Artificial Stone Silicosis

Rapid Progression Following Exposure Cessation


      Silicosis is rapidly emerging in high-income countries in relation to the replacement of natural stone with artificial stone, especially in the manufacturing and installation of kitchen and bathroom countertops. Progression of this form of silicosis following the cessation of exposure is unknown.

      Research Question

      The objective of this study was to determine the radiologic progression and lung function in individuals with artificial stone silicosis.

      Study Design and Methods

      Between 2009 and 2018, a total of 106 patients were diagnosed with artificial stone silicosis in the Bay of Cádiz area (southern Spain), 14.15% by using biopsy results and the remainder according to chest radiography and high-resolution CT imaging. Follow-up consisted of respiratory function tests and radiographic studies. All patients stopped working in the stone industry following diagnosis.


      All patients were men; their mean ± SD age at diagnosis was 36.2 ± 7.0 years, and the mean duration of exposure was 12.0 ± 4.3 years. At diagnosis, 99 patients were considered to have simple silicosis (93.4%) and seven to have progressive massive fibrosis (PMF) (6.6%). After a mean follow-up of 4.01 ± 2.1 years, disease in 56% of patients had progressed two or more International Labour Office subcategories, and the number of patients with PMF had increased to 40 (37.7%). Regarding lung function, there was a decrease in FVC and FEV1, with an average decrease of 86.8 and 83.4 mL per year, respectively; in 25% of patients, the annual decrease was > 157 mL in FVC and > 133 mL in FEV1. Multivariable analysis showed that lower FVC at diagnosis and longer duration of exposure to silica were associated with progression to PMF.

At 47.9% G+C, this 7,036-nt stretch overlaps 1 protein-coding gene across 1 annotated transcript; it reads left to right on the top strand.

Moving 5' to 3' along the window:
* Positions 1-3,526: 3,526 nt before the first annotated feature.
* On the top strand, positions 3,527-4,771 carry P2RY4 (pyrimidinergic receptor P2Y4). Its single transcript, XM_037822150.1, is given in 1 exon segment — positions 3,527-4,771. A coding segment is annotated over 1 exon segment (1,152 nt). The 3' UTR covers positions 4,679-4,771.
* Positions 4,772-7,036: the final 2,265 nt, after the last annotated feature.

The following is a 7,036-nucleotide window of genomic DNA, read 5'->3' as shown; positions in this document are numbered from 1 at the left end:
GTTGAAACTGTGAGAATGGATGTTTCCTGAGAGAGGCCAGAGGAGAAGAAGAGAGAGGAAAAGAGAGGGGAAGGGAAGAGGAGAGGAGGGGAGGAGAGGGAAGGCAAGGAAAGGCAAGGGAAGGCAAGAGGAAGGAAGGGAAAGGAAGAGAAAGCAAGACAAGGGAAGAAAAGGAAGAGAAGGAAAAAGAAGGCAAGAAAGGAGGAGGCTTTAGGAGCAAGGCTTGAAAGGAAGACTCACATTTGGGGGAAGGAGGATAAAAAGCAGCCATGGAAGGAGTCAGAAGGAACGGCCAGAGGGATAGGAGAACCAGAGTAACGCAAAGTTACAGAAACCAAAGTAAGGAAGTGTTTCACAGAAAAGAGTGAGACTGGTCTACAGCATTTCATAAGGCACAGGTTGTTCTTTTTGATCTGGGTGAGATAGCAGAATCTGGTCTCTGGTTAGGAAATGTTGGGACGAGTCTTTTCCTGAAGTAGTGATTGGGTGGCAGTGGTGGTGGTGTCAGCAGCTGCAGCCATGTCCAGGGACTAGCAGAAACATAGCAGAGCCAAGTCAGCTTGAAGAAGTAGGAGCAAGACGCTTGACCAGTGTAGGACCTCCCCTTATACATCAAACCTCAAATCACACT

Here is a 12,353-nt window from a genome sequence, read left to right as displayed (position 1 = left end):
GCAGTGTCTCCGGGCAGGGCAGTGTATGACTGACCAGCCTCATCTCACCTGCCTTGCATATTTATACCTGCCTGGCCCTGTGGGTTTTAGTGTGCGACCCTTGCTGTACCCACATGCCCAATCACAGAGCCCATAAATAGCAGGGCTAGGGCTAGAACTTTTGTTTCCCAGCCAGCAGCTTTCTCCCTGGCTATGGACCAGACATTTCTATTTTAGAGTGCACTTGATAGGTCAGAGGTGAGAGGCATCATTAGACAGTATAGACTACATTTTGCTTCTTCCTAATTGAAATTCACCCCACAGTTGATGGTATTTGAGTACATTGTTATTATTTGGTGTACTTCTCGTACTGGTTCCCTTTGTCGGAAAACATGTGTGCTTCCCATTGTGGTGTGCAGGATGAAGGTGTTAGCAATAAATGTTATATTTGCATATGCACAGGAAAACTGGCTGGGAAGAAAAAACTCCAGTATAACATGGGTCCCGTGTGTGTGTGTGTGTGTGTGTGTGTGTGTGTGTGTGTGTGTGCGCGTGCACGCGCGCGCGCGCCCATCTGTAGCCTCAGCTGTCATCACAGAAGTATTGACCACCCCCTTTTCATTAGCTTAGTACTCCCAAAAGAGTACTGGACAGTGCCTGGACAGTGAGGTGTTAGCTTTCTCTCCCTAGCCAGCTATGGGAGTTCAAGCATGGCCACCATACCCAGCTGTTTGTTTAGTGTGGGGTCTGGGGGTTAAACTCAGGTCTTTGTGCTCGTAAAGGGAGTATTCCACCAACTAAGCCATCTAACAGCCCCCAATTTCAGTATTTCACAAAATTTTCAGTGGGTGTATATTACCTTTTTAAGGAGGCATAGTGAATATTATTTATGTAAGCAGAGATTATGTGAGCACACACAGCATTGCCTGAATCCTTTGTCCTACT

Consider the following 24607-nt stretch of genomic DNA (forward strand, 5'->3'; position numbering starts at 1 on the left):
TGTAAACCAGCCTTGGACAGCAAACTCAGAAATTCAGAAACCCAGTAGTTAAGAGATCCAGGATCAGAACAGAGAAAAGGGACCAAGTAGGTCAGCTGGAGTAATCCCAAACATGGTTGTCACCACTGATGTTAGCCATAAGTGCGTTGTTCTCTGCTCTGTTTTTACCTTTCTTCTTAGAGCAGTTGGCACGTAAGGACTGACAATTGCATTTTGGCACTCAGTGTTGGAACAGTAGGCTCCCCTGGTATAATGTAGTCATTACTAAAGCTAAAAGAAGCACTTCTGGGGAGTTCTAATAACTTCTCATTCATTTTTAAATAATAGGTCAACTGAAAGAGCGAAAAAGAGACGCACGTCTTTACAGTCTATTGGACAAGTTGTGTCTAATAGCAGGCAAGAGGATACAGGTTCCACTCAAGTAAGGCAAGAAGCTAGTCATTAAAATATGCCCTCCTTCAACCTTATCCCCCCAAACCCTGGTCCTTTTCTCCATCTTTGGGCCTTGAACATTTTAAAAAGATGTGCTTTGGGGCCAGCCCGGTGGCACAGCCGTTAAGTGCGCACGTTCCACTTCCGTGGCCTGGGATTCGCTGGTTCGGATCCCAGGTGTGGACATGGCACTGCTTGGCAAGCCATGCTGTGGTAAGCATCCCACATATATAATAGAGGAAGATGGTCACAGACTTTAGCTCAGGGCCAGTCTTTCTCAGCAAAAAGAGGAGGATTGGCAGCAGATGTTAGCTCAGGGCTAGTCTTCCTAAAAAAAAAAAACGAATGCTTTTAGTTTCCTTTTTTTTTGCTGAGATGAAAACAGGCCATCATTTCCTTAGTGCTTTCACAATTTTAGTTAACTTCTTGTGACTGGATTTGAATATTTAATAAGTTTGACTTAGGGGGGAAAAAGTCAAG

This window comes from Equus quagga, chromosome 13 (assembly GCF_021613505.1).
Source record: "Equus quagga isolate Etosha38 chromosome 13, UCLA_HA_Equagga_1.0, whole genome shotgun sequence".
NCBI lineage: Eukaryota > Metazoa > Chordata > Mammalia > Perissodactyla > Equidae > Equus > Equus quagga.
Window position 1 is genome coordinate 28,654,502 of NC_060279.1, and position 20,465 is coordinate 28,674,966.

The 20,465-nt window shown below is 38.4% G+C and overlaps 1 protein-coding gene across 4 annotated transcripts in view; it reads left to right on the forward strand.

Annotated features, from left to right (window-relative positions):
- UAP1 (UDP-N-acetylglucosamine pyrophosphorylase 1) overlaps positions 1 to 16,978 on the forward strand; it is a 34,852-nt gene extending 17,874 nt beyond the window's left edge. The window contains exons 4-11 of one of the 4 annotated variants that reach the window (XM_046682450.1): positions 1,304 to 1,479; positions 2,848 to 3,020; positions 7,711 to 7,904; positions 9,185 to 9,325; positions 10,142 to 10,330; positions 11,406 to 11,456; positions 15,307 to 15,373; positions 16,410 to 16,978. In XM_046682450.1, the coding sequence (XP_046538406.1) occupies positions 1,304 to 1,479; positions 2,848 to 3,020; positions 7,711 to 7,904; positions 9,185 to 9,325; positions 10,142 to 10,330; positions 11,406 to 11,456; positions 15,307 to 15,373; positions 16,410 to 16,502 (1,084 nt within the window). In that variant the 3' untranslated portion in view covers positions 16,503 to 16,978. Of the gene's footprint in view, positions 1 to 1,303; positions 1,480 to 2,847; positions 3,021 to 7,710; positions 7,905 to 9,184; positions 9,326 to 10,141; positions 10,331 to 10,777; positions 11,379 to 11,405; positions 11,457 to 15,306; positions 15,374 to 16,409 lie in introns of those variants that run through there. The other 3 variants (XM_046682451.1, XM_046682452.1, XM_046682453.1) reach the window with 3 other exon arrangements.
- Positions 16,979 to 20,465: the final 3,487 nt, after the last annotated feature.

Artificial stone silicosis rapidly progresses to PMF even following exposure cessation, and a significant percentage of patients experience a very rapid decrease in lung function.

      Key Words


      AS (artificial stone), CXR (chest radiography), Dlco (diffusing capacity of the lung for carbon monoxide), ILO (International Labour Office), HRCT (high-resolution CT), PMF (progressive massive fibrosis)
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      Linked Article

      • Artificial Stone Silicosis: Removal From Exposure Is Not Enough
        CHESTVol. 158Issue 3
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          In a recently published article in CHEST, León-Jiménez and colleagues1 have reported the first follow-up study of workers with advanced silicosis from exposure to respirable dust generated during the manufacture and installation of artificial stone (AS) countertops and other fixtures. Their cohort, originally described in 2014,2 now has had 4 years of follow-up. They demonstrated that silicosis from this exposure is aggressive and exhibits rapid progression in a high proportion of affected individuals.
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